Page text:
- Members of Parliament shall be elected, or chosen by the political parties, for a term of five years, with no term limits. Candidates for MP must have a college degree as proposed in our regional consultations on Charter change in 2005.
- The Prime Minister shall exercise the executive power as the Head of Government. He is elected by a majority of all the MPs. He is normally the leader of the majority party in Parliament. As the Head of the Government, the Prime Minister is assisted by his Cabinet of Ministers, at least three-fourths of whom shall be elected MPs.
- From among its MPs, the Parliament elects the President who is the Head of State. Upon election the President shall cease to be an MP and a member of any political party. He has a term of five years.
What are the expected advantages of the proposed Parliamentary Government over our old and present Presidential Government?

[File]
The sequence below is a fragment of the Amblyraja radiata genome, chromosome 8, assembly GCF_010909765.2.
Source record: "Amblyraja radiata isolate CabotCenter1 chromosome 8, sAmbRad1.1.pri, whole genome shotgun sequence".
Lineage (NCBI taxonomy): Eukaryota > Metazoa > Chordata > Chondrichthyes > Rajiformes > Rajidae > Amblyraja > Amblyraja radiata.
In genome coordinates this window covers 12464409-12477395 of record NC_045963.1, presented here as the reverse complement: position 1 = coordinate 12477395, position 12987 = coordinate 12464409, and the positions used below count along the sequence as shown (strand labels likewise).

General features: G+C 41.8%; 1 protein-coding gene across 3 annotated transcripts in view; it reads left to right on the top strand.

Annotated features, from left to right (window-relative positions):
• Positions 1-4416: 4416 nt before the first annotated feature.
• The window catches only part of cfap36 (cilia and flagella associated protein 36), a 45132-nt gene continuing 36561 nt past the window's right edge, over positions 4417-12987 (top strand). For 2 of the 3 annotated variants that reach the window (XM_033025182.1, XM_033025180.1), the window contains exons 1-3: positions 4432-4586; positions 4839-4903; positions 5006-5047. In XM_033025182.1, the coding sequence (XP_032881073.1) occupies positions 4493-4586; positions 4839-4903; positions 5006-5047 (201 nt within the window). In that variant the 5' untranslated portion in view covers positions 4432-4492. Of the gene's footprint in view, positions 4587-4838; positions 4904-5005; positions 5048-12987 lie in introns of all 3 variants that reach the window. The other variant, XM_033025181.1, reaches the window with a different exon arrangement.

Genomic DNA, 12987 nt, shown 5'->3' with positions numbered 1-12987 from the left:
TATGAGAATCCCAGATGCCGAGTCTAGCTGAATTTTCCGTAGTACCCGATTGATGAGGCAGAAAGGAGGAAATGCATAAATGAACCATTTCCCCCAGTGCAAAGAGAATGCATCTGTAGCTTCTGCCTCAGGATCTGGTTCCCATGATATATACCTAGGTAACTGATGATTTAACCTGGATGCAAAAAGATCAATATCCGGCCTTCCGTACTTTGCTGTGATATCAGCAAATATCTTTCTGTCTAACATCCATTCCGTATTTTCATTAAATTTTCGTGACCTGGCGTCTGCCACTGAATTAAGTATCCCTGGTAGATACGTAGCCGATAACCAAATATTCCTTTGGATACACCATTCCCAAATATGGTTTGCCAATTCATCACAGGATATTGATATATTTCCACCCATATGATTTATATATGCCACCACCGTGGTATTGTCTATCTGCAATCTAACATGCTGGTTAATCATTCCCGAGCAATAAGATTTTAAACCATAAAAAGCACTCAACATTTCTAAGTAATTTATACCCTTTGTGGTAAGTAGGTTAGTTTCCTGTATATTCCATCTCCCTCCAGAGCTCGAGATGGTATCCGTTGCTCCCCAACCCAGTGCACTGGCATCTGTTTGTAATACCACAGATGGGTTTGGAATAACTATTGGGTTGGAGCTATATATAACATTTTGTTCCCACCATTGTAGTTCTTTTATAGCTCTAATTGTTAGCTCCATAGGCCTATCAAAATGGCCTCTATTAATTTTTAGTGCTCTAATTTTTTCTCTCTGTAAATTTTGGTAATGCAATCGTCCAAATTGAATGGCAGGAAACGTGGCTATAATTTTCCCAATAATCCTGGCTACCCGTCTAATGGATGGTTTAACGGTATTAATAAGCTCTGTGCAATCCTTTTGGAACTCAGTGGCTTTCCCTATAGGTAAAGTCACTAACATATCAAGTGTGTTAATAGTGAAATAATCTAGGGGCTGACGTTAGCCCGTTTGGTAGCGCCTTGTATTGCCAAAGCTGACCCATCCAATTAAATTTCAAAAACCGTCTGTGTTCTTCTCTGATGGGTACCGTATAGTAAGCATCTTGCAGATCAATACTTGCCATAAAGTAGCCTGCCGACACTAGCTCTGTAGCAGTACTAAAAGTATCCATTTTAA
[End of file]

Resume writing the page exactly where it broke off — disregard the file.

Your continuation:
- Exercising both legislative power and executive power, the Parliament will ensure the coordinated, efficient and effective exercise of both powers—the making of laws and policies and their enforcement and implementation. Especially because of the unicameral Parliament proposed.
- The Prime Minister and the Government (the Cabinet of Ministers of the governing party headed by the Prime Minister) assume collective responsibility and accountability to Parliament and to the people for governance. The people will know the political party and leaders to reward for good governance and administration, or to punish for failure and corruption, unlike in our Presidential Government and our fragmented and unaccountable political party system.